Daniel Davis is known right now as the hip-hop violinist from YouTube, but he might be on his way to stardom.
Davis, a Winthrop sophomore from Charleston, is a violin virtuoso who breaks from tradition to create a unique musical experience. On most songs, he layers the sounds of his instrument in with a back beat track, usually hip-hop or R&B.
"Generally, the violin is associated with classical or dinner music," he said. "I'm trying to break the violin from being a background instrument and want people to see it in a different light."
Davis, 19, is one of the state's rising stars, having performed for Oprah in New York and at the African American Church's Inauguration Ball in Washington, D.C. He'll be featured today on ETV's Connections segment, "South Carolina Has Talent." Also on the program are Victoria White of Columbia, a soulful songstress who plays acoustic guitar, and Rayvon, a Blythewood vocalist whose music is a mix of hip-hop and R&B.
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With tattooed arms and a diamond stud earring, Davis doesn't look like a concert violinist. But industry experts already have their eye on Davis, one of the youngest artists to work with A.J. Savage, urban promotion manager with New York-based J Records.
"Daniel's one of my favorites," Savage said. "He doesn't just play the violin. He has star quality, stage presence and a certain swagger."
Savage saw Davis perform last year at a church in Columbia and instantly connected with the teen.
"It was like watching a superstar," Savage said. "He's among the best undiscovered talent I've seen in a long time."
With a diverse repertoire, Davis' music crosses all borders. Sometimes he'll play old Temptations' songs, and other times he'll play new tunes from unknown artists. Most of the time, it's just improvisation.
"He'll start out playing Beethoven and then go into a Lil Wayne song," said Reggie Davis, Davis' dad.
This is an especially busy month for Davis. His fiddle-laden remix of Martin Luther King Jr.'s famous "I Have a Dream" speech has become a Black History Month favorite and contributed to invitations to perform at events throughout the region. He played the piece last year at a Barack Obama rally at the University of South Carolina, where he earned a standing ovation.
"He's doing something that's so unique," his father said. "He's taken a traditional, unconventional instrument and gotten people excited about it."
On today's ETV show, he'll perform an older rendition of Michael Jackson's "Billie Jean" and Mary Mary's "Shackles."
"When Daniel came into the ETV studio, he brought so much more than a violin and talent," said Dana P. McCullough, ETV spokeswoman. "His confident, yet humble, manner coupled with his phenomenal talent, is an amazingly appealing mix of qualities in an artist."
A style of his own
Davis didn't set out to become a violinist. When he was 12, he got stuck with the instrument during an exploratory class at the School of the Arts in Charleston.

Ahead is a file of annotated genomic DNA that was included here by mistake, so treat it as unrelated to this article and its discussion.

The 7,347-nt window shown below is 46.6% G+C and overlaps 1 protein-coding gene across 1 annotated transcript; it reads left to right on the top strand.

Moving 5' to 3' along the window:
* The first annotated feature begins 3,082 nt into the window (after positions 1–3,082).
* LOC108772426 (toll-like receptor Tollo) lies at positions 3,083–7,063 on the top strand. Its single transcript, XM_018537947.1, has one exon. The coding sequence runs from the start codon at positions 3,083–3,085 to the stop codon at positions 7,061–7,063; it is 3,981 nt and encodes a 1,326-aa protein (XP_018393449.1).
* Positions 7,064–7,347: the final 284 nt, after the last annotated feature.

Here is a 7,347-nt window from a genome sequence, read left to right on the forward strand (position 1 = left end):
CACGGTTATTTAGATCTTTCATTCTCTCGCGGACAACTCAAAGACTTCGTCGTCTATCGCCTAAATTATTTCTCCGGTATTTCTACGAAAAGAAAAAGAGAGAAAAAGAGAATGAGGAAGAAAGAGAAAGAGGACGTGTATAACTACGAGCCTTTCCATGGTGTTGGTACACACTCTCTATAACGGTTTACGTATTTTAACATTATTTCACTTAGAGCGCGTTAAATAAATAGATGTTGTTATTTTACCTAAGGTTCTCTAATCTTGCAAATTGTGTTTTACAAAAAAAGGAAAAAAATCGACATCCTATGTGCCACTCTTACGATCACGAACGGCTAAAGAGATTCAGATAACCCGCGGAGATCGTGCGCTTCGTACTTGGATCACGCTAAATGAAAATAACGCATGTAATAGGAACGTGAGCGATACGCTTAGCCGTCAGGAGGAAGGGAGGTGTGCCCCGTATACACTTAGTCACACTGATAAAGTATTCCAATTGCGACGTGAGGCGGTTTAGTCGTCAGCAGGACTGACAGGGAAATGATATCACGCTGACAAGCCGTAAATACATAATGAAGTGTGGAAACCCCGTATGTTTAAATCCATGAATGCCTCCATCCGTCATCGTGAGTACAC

"Nobody else wanted it, so it was the only thing left when I got there," Davis said. "After a while, it kind of grew on me."
Classically trained, Davis had a hard time following the path of so many violinists before him. He wanted to jam with his violin and spent hours playing along with a friend's karaoke tracks by Akon, Chris Brown and other R&B or mainstream artists.
Without sheet music, Davis said, he "learned the songs by just plucking out the melodies by ear."
He took classical violin lessons for several years and even studied one summer at New York's Juillard School of Music. But the formal training cramped his style, and it became harder to practice improvisation and jazz. Plus, his instructors over the years didn't like his maverick style of playing.
"They said he'd never do anything with himself -- that he was too different," said his mother, Lillie Davis, said. "So we left and found someone new until they said the same thing. Now he's on his own and teaches himself."
Davis never lacked support from his family, though. At one point, his parents padded the garage to make it more soundproof.
"The neighbors were saying they loved his music, but not at 2 a.m.," Lillie Davis said. "We didn't mind, though."
The violin kept Daniel out of trouble during his formative teen years when so many rebel, his mother said. "I knew where my son was every weekend. His whole life is music."
Before graduating from high school, Davis was already a name in the Charleston music scene.
"I was just giggin' around wherever I could," he said.
He made little old ladies cry at country churches and had teenagers on their feet at high schools. He performed at jazz clubs and city functions, including reggae night during the Spoleto Festival and more recently played during a Charlotte Bobcats halftime show.
He quickly learned one lesson during his gigs: No weddings.
"Sometimes those brides get a little crazy," he quipped.
Davis, who practices about an hour and a half a day, came to Winthrop because of its proximity to Charlotte. He plans to major in business and is using his performances as a way to break into the industry.
"I want a suit-and-tie type of job, maybe as a vice president of a record label or something," he said.
Meanwhile, he'll continue to book as many gigs as possible.
His fan base is growing, thanks to Internet sites such YouTube.com and MySpace. Five years from now, Savage expects Davis to be a household name.
"He could easily be one of the highest-rated musicians in the business with a lucrative contract," Savage said. "He's already making a statement."
WANT TO WATCH?
ETV's Connections will air "South Carolina Has Talent" at 3 p.m. today. Hosted by P.A. Bennett, this half-hour program features some of the state's rising stars, including Winthrop student Daniel Davis. For more information, visit www.scetv.org/index.php/ connections.
For Daniel's YouTube performances, go to YouTube.com and search "DDProductions2007."